Curbs down town. Skid marks, traces, history. Famous bends, perspectives. Rascasse, Casino, Tunnelle, la Piscine. On a late and mild november afternoon I walk the complete lap in Monaco. The champagne light bounces of the retro concrete facades. Everything is quiet, but in my head I hear the engines screaming. Best lap time.
During my first hike through the kingdom I wonder where the big players are. Monaco seems empty these november days. Winter sleep in St Moritz maybe? But the closer I come to the boulevard the bigger the cars get. Bentley come in packs and are sold like hot cakes. Get a fresh plate and off you go.
Touch down in London for a quick visit, soaking up the energy of this swinging city. "Why are you here, now?" Mainly this day will be colored with art, colleges and royals. In between though I scan the streets to update my view on britishness 2012. It is a jungle out here, but is a Camel Trophy the answer? We Chelsea.
Paris, Place Charles de Gaulle, the point of gravity of this metropole. History meets modern times. Look right and one can feel Versailles, look left to spot la Defense on the horizon. A collection of landmarks on a string. Around the Arc de Triomphe the traffic hectically turns its cycles like a never ending washing program. So what is mobility like in this town? We are here to find out what makes the parisians tick.
During our hike up to the old arc we have spotted a street full of dealerships. Motorcycles and scooters that is and everything that can be put into this niche. Mp3 anyone? This city is made for it. Scale up the product and you end up with a smart before things get serious. Our final conclusion after three days in the french capitol: you better be smart over here. We wonder why the French did not invent this micro car.
La France, think of cars and you think of bumps and scratches. How does big and beautiful fit in this picture? We make a turn into the Avenue Foch to search for an answer. We have heard that somewhere beneath this broad street Paris rich park their cars. It takes a little while, but finally we step into an underground walhalla. The floor is oily and the atmosphere petrol-esque. Garage Foch, something between a barn full of forgotten exotics and louis vuitton on wheels. A changing collection of cars, old and new, its size overwhelming.
Tuck in your car or let it rust away in the dungeons of Paris, here you will find both ends of the spectrum. And yes, someone with a very soft spot for de Tomasos must live just around the corner. Some high lights. Garage Foch, definitely worth a re-visit some day.
With an Audi S8 V10 routinely parked in front of our house (hey, it's even frozen in time on GMaps), with R32 Golfs as 'shoppers' parked around the corner and with daily spots of Astons, Rollses and tons of Porsches - this funny little runabout here still managed to catch our eye, and win our sympathy every time we strolled to and from our nearest tube station.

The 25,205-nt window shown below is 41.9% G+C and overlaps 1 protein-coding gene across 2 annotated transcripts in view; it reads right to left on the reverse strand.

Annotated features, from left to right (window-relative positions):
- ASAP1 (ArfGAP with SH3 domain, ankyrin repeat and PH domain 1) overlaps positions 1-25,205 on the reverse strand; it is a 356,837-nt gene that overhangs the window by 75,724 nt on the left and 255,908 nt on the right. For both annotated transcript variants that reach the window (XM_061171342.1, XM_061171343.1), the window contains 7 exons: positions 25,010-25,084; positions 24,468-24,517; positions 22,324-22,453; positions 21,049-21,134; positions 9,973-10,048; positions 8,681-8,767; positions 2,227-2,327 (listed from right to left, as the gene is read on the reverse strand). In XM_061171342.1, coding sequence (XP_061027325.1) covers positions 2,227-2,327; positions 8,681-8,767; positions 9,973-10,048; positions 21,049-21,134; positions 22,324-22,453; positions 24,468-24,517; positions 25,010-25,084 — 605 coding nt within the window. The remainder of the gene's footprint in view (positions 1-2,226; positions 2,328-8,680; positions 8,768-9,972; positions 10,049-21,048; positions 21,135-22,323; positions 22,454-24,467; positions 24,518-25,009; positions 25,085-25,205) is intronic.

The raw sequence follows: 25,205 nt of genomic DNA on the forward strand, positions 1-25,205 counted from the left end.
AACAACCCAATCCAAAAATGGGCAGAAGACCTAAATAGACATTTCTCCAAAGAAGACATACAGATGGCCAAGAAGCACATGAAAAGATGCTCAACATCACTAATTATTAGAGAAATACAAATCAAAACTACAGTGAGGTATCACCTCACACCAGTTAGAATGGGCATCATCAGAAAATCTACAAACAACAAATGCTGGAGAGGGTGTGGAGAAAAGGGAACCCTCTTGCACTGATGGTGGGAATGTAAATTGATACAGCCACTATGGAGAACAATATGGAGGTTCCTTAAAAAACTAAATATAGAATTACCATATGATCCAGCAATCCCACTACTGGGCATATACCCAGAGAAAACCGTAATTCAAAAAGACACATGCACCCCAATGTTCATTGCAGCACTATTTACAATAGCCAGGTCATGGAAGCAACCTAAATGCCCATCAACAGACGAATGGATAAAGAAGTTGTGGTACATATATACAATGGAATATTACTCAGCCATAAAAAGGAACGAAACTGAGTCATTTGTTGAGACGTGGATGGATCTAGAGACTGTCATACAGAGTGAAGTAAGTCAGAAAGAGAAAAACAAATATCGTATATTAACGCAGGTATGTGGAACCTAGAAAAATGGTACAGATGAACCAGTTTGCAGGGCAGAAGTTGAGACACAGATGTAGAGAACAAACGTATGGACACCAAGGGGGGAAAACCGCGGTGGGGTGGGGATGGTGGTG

London - you guessed it. Chiswick to be precise, a nice and upmarket residential area where we've set up our holiday camp this week.
The car: a Triumph Herald, Michelotti-bodied and rather successful in its days. It was built for more than ten years - out-phasing its own successor, the 1300. All Heralds sported a separate chassis with bolted-on body panels, enabling the engineers to quickly convert their design from hardtop/coupe to sedan, convertible - or even an estate and van spinoff. This version here is a second gen convertible with 'angry eyes'; in that sense you could even call it ahead of its time - Peugeot, eat your heart out!
The Herald and its beefier 6-cylinder Vitesse sister always hit kind of a soft spot with me. Don't get me wrong, I don't particularly like 'em, but -next to a blue 356 coupe and a white Mark 2- a pale coloured Herald is one of my earliest childhood carfreak memories. A friend of my aunt's drove it and used to bring it round our place a few times. I guess already then I thought it was different.
I guess it still is.
This particular Cockney item was moderately tuned with some nice period details. Couldn't tell if the engine (61 bhp standard) had been tickled also, but the Minilite rims and bullet mirrors go well with the red paint job. The body coloured bumpers were standard kit on certain models. On the inside, note the full wooden dash and substantial door panel trim. The after-market steering wheel rim seems a bit on the beefy side also, so these 'lightweight design' holes seem well justified.
...And do mind the slightly mouldy smell - if you're getting too close.
Oh well, then again, what do you expect from an island-born convertible? All character, mate.
There, I said it.
We are strolling down Guloudong Dajie, a street full of little boutiques and tea houses. I can't help drawing parallels with Main Street Santa Monica, or better, Melrose Avenue. The atmosphere, the trees, city life. As my mind travels back in time my local city guide asks me to stop comparing. "This is Beijing, not California!"
He is right. A different kitchen with new ingredients, nevertheless spicy and colorful. One would not expect it, but the locals have a hang towards Tokyo style car tuning. Bright with a broad brush approach and funky detailing. A colorful example is parked in front of a model and figurines shop. A perfect match. CFX Beijing could be a nice side kick. To be continued...
Somewhere in a parallel universe someone had the same idea I guess. I am on my way back home after a fantastic weekend in the Ardennes.
As I weave through the one way streets of Thuex it starts to rain cats and dogs, well a whole asylum that is. In centre ville the Belgium grays are lit up by dashes of bright yellow. An opportunity I can't resist. I park my car, grab my camera and run across the street. A curbed Alfa Romeo 1750 GTV Bertone in full rallye trim. Within minutes I am soaked with inspiration and rain, wondering what the fire extinguisher is doing here on the sidewalk.